ORONO, Maine — Pierre Couture pulled up his red pickup truck to the University of Maine’s Cumberland Hall on Friday morning, the truck bed packed full with his stepdaughter’s belongings. Almost instantly, volunteers swarmed the truck and began to empty it.
A few minutes later, the boxes disappeared into the building on the way to Katie Hudon’s first-year dormitory room.
Couture, a Jefferson, N.H., resident, got out of the truck to oversee things, but there just wasn’t much for him to do.
“It’s amazing,” he said while Hudon was inside picking up her move-in paperwork. “When I went to college we went up and down the stairs 50 times. This is unbelievable. It’s so well-organized.”
Couture was one of thousands of parents who moved their son or daughter into a dormitory Friday, with help from around 700 UMaine volunteers taking part in the Maine Hello welcoming program. The fall semester begins Monday on the University of Maine System’s flagship campus.
UMaine’s enrollment this fall is projected to be up 1 percent, with a total of 11,925 students, which represents an increase for the 12th year in a row. The retention rate this fall also is up 3 percent, although first-year enrollment is down.
There are 1,803 first-year students this fall, a drop from last year’s final total of 2,094.
Kennedy said the dip in enrollment can be attributed to the economy, among other reasons, but the drop wasn’t unexpected.
“We anticipated that, and in fact we’re delighted it is where it is,” said Kennedy as a volunteer walked by with a refrigerator. “We’ve been following that for months, so there’s no surprise there. [The retention number] may not sound huge, but it’s quite huge for students going from their first year to their second year. They’re affected by the same [economic situation] so the fact that they’re staying in school certainly indicates an appreciation of the value and quality of UMaine.”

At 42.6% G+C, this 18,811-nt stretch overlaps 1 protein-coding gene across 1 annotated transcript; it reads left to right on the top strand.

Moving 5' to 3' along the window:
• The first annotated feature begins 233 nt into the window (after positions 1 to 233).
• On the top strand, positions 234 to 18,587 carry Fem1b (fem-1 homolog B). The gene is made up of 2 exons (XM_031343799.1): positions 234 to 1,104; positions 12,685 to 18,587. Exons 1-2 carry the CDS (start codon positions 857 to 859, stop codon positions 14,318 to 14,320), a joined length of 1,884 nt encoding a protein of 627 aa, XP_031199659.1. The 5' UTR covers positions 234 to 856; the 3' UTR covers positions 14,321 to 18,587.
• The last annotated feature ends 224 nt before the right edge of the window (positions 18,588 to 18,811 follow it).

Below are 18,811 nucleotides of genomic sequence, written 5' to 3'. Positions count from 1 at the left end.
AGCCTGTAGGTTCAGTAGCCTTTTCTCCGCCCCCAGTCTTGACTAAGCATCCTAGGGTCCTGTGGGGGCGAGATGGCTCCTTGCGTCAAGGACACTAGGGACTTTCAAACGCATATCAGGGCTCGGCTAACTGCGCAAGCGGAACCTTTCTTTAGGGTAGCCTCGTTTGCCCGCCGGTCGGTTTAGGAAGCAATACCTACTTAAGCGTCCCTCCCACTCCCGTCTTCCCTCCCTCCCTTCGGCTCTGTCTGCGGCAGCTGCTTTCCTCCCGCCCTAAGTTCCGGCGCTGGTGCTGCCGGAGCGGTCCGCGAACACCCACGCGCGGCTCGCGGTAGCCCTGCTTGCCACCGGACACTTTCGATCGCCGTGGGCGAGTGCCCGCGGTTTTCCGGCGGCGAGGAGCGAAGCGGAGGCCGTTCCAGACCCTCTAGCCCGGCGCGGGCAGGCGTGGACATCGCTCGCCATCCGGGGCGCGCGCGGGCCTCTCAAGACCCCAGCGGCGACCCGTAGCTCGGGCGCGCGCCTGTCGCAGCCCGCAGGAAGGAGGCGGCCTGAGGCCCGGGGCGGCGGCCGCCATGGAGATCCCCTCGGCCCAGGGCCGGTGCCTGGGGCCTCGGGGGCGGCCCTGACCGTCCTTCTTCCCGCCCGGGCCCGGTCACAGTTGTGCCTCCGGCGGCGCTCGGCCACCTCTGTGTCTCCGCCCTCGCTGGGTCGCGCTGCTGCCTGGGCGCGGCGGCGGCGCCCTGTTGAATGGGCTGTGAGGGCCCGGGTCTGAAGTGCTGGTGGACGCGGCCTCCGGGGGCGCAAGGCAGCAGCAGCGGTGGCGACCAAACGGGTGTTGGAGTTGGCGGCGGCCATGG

Students are moving to campus at a time when the entire UMaine System is struggling financially with a projected $42.8 million deficit in the next four years. The UMS board of trustees announced in May an average system-wide tuition increase of 5.8 percent for this semester.
Still, UMaine has the lowest tuition for a land-grant institution in New England — a fact that didn’t escape some students.
“It’s a really good value and it’s close to home,” said Dixmont resident Sean Gilbert, who is the youngest of six siblings to attend UMaine. “I don’t really see the point in spending $50,000 on undergrad. UMaine’s pretty good, so I just felt I’d fit in here.”
Financial concerns weighed a bit on some parents’ minds.
“We’ve got two more [children] behind Katie, so we’re hoping all of the schools resolve this,” Couture said. “UNH is [having the] same problems. They’ve got one of the highest tuition rates for a state school.”
Students such as Gilbert and John Basbas of Framingham, Mass., however, weren’t giving it much thought.
“I’m not too worried about it,” Basbas said after registering for welcome weekend events at the Collins Center for the Arts. “I feel like, if it comes up I’ll deal with it.”
The economy took a backseat Friday as parents’ pressing worries were how they’d move in their child. One father said he was relieved to see the Maine Hello volunteers.
“I’m thinking, am I going to give myself a hernia when we carry all this stuff in,” said UMaine alumnus Gov. John Baldacci, who was waiting for his van to be emptied in front of the first-year dormitory where his son, Jack, will live this fall. “And then they had all these fine young people that are very enthusiastic and energetic who said, ‘Can you move over here so we can get all this stuff out?’ It’s just really nice.”